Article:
Happiness and Democracy, 1972-2008
Before the avalanche of democratization that occurred around 1990, happiness was strongly correlated with democracy: at the national level, subjective well-being showed correlations close to.8 with such measures of democracy as the Freedom House political rights and civil liberties scores. This could mean that: (1) living under democratic institutions makes people much happier than living under authoritarian ones; or (2) high levels of subjective well-being are conducive to democracy. It is also possible that the correlation could be spurious or reciprocal. Using data on happiness levels of 42 publics from 1981 to 2007 and measures of democracy levels from 1972 to 2008, this paper attempts to clarify why subjective well-being is linked with democracy. If democracy causes democracy, then transitions to democracy should be followed by dramatic increases in happiness. But if happiness is a relatively stable variable that is conducive to democracy but not necessarily raised by it, democratization not be followed by rising happiness – and by moving large numbers of less happy societies into the ranks of the democracies, a major wave of democratization would weaken the subsequent correlation between democracy and happiness.
This paper puts forth a comprehensive set of measures to address the current economic crisis, prevent its further aggravation and ensure sustained and ongoing development of the Russian economy. In this study we seek to adopt the viewpoint of common sense and keep free from political and ideological bias. This is why we believe the proposed solutions should be implemented by any reasonable government irrespective of its political coloration. This text presents our vision of the Russian economy and its problems.
The nature of European imperialism during the "long nineteenth century" is still contested. Although the shadows of the old polemic framed by Schumpeter and Lenin's diametrically opposed positions are still occasionally cast upon the discussion, more recent appraisals of European imperialism have emphasized its relationship to both the consolidation of liberalism in Europe and attempts to globalize the economies and value systems of European nation states. Given this new line of inquiry, the exact relationship between the various forms of liberalism in Europe and the various imperial projects of Europe have yet to be scrutinized. Was there an overarching European project of liberal imperialism or were there overriding regional and national differences that differentiated the imperialism/s of the various European states? Did the contours of the domestic struggles between liberals and non-liberals (particularly conservatives and socialists) as well between different types of liberals leave a significant imprint on the expansionist policies of European states or was there a national consensus that eroded party lines on issues of foreign policy? What was the social composition of the supporters of empire in civil society? Is it possible to speak of a popular movement for empire? In this state-of-the-field anthology, leading scholars in the fields of European imperial history and intellectual history explore these questions and more, in order to thoroughly investigate the phenomenon of "liberal imperialism."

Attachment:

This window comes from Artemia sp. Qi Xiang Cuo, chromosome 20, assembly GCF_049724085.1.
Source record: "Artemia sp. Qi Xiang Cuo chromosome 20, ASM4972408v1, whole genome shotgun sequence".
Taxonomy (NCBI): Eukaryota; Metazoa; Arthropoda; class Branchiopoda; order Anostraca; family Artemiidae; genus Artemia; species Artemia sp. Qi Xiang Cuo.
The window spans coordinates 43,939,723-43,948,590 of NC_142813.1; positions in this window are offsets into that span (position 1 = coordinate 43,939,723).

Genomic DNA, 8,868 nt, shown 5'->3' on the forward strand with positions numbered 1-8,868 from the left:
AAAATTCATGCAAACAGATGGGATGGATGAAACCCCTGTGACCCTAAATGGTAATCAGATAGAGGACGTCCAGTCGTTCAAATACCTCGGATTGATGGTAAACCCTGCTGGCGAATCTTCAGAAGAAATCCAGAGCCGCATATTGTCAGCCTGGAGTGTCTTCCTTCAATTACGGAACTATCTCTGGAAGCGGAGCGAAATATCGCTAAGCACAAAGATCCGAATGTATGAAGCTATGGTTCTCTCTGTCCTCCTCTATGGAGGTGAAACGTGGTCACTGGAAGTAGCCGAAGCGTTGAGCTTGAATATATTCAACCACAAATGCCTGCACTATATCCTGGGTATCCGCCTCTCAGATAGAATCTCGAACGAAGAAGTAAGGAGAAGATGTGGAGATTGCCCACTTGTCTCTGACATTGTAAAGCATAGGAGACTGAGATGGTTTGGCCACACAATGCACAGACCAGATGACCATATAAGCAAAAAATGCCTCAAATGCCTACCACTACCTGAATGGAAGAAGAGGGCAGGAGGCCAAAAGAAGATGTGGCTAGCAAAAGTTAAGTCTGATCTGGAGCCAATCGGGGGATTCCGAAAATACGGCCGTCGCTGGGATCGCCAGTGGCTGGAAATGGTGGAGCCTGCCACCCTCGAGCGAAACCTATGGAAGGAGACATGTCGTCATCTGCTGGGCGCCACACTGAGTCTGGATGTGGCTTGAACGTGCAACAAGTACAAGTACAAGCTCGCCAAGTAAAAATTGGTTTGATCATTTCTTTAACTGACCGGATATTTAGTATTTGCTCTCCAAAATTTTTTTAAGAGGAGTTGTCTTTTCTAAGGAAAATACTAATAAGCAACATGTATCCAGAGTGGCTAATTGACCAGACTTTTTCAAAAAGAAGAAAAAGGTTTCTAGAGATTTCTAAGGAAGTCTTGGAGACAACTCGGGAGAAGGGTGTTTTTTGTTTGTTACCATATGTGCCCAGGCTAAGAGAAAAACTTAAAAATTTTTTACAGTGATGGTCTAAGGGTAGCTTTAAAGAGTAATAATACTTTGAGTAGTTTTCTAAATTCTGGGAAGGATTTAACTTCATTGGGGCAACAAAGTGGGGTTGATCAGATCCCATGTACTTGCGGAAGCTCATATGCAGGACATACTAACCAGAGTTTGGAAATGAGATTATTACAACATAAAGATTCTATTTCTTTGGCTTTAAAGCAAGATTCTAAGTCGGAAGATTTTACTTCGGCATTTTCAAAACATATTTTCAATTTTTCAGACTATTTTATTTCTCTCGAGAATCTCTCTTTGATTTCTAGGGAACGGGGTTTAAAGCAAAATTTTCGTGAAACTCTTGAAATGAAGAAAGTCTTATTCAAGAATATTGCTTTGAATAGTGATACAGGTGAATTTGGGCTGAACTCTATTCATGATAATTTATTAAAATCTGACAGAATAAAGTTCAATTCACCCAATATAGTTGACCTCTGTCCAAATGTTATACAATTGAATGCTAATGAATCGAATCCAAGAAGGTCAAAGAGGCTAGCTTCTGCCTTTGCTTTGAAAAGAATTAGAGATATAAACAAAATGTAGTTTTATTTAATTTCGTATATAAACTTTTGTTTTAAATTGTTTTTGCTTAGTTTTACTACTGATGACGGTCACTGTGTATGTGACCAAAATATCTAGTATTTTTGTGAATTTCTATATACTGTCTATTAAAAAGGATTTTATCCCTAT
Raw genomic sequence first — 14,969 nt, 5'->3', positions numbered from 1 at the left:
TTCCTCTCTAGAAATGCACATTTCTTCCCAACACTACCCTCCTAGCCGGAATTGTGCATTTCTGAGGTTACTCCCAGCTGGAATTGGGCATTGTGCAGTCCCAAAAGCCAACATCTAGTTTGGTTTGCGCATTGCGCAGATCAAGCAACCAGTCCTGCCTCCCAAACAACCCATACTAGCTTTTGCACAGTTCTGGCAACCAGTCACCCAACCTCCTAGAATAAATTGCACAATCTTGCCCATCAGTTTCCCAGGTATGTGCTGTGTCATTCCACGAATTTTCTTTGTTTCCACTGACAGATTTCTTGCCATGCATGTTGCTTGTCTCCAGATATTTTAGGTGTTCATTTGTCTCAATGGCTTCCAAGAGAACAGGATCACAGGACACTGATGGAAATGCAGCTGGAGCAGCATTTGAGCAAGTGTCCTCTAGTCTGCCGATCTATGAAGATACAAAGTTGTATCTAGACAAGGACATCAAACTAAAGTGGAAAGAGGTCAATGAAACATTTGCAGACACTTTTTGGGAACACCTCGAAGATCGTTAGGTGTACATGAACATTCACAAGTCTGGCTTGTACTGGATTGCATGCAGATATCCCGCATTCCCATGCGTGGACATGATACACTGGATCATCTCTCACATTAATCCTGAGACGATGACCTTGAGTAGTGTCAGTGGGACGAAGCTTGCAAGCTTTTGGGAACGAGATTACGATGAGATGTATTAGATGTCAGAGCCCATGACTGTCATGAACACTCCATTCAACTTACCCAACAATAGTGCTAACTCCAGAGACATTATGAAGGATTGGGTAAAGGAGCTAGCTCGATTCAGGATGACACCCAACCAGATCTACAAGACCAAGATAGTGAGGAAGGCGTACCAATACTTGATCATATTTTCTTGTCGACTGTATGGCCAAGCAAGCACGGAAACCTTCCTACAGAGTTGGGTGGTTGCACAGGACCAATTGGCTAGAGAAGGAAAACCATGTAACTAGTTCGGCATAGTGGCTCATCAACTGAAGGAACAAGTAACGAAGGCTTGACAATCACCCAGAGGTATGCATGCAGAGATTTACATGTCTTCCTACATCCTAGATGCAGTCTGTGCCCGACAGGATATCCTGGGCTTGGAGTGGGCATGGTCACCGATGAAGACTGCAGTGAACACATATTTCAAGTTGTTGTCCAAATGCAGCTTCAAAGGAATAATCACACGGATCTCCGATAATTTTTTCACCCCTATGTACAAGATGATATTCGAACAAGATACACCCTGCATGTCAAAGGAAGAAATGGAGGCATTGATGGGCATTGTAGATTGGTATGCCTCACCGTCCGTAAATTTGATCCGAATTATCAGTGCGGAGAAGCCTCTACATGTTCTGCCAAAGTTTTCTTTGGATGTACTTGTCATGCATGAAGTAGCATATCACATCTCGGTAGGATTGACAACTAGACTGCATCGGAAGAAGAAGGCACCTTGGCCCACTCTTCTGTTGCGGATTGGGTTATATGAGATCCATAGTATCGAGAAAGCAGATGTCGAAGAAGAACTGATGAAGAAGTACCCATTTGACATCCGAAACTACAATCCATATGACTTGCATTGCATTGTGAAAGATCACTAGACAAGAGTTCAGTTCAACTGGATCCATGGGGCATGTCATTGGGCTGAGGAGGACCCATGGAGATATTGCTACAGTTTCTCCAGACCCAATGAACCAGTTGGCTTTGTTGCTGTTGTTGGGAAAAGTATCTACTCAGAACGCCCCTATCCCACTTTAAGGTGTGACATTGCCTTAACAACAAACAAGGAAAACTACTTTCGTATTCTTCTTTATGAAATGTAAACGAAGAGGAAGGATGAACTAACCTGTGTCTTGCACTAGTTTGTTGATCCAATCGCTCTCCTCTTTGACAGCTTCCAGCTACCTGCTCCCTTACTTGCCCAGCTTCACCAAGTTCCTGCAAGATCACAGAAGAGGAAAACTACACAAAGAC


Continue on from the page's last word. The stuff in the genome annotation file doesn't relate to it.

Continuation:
The article examines differences between two Russian regions – Moscow and Bashkortostan – through the following socio-psychological indicators: perceived social capital, trust, civil identity, life satisfaction, and economic attitudes.
The main focus of this paper is the relation between the realisation of the right of the child to express his/her views and democracy in Russia. With this in view, I will study the interconnection between the right to express the views and the right to participate. Further, I will give an overview of the specifics of democracy in Russia, how they influence political participation, and what could be done to prevent the further infantilisation of citizens in Russia. Finally, I will explore traditional perceptions with regard to children’s participation in Russia and the legal framework and practice of the implementation of the child’s right to social and political participation.
This book seeks to “re-think democracy.” Over the past years, there has been a tendency in the global policy community and, even more widely, in the world’s media, to focus on democracy as the “gold standard” by which all things political are measured. This book re-examines democracy in Russia and in the world more generally, as idea, desired ideal, and practice. A major issue for Russia is whether the modernization of Russia might not prosper better by Russia focusing directly on modernization and not worrying too much about democracy. This book explores a wide range of aspects of this important question. It discusses how the debate is conducted in Russia; outlines how Russians contrast their own experiences, unfavourably, with the experience of China, where reform and modernization have been pursued with great success, with no concern for democracy; and concludes by assessing how the debate in Russia is likely to be resolved.